Monday, January 2, 2017


When the ultra-conservative and Islamic extremist regime of the Taliban was removed from power in Afghanistan by American military intervention back in 2001, it seemed like a beacon of hope for young Niloofar Rahmani. Although a girl living in a strictly traditional society, she wanted to do something out of the ordinarily expected in an Afghan woman: she wanted to be a pilot of aircraft, an ambition supported by her more open-minded father. Responding to a recruitment ad, Rahmani enlisted in the Afghani Air Force and by 2013 was a qualified pilot for large fixed-wing aircraft, as well as a shining example to the world of what women in Islamic countries can do if not held back by tradition.

These salad days are over now for Rahmani according to The Wall Street Journal. Her inspirational success is now the subject of harsh criticism from more conservative quarters in Afghanistan, including the Taliban who are now insurgents in the same country they used to rule. After news came out of Rahmani carrying dead and wounded Afghan soldiers in her transport plane, despite traditional taboos forbidding women to handle the dead across such distance, that’s when the harsh words mutated into death threats, not only against her for her “sin”, but against her entire immediate family for supporting her unorthodox career choice that led to her “sin”. Already Rahmani’s family has been forced to relocate multiple times to avoid attempts at honor killing.

But now matters have come to a head. Back in 2015 Rahmani had gone to the US on an exchange program that would have her training with the US Air Force on piloting C-130 Hercules transports. Her year-long special course ended last December 22 and was supposed to have returned to Afghanistan and her posting there on Christmas Eve December 24. She opted not to fly back, going AWOL and petitioning the US government for political asylum, explaining that she could be killed by extremist elements in her country if she returned.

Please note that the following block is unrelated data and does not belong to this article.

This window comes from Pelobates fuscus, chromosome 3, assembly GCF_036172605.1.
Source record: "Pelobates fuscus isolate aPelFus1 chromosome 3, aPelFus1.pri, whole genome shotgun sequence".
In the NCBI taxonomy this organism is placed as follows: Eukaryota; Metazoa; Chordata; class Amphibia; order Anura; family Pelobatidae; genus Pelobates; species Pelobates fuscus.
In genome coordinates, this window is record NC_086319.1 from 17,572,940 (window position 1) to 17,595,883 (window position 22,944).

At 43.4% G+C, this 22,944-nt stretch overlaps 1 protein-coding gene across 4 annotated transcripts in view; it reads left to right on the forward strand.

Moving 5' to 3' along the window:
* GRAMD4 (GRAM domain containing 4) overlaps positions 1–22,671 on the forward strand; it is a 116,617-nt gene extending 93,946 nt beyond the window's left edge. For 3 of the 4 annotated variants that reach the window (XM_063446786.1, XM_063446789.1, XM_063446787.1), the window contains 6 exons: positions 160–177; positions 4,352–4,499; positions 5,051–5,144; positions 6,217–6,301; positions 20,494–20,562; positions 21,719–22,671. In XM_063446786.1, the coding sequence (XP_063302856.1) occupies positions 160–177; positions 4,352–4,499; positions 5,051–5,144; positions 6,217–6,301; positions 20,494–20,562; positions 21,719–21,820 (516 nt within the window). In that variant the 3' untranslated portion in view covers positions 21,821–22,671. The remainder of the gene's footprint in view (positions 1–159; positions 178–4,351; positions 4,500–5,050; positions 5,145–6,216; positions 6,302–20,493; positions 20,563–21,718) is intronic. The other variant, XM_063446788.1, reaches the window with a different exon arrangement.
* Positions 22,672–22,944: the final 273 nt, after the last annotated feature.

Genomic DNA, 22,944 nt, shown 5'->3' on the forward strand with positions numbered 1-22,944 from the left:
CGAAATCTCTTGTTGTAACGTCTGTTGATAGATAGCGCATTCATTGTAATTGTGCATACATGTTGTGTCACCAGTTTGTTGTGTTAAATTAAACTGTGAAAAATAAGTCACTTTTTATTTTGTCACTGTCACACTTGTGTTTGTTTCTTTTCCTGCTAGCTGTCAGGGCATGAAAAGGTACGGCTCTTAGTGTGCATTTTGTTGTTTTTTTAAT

She’s now the highest-ranked Afghan military personnel to seek asylum in the US after being sent there for exchange course training. Three Afghan Army personnel have pulled the same stunt back in 2014; one was accepted, another immigrated to Canada, and a third is still on appeal. Afghan military brass have spoken out on such actions by their rank and file going to America; Gen. Mohammad Radmanish requested that the US junk Rahmani’s request, believing that she was simply lying to garner sympathy for asylum.

It’s a bad time anyway for Niloofar Rahmani, considering that Donald Trump will be sworn in as President the following year, the very same who has slammed immigration trends and discussed measures ranging from a
total Muslim immigration ban to a Muslim database. Good luck to her anyway.

Photo  Credit to


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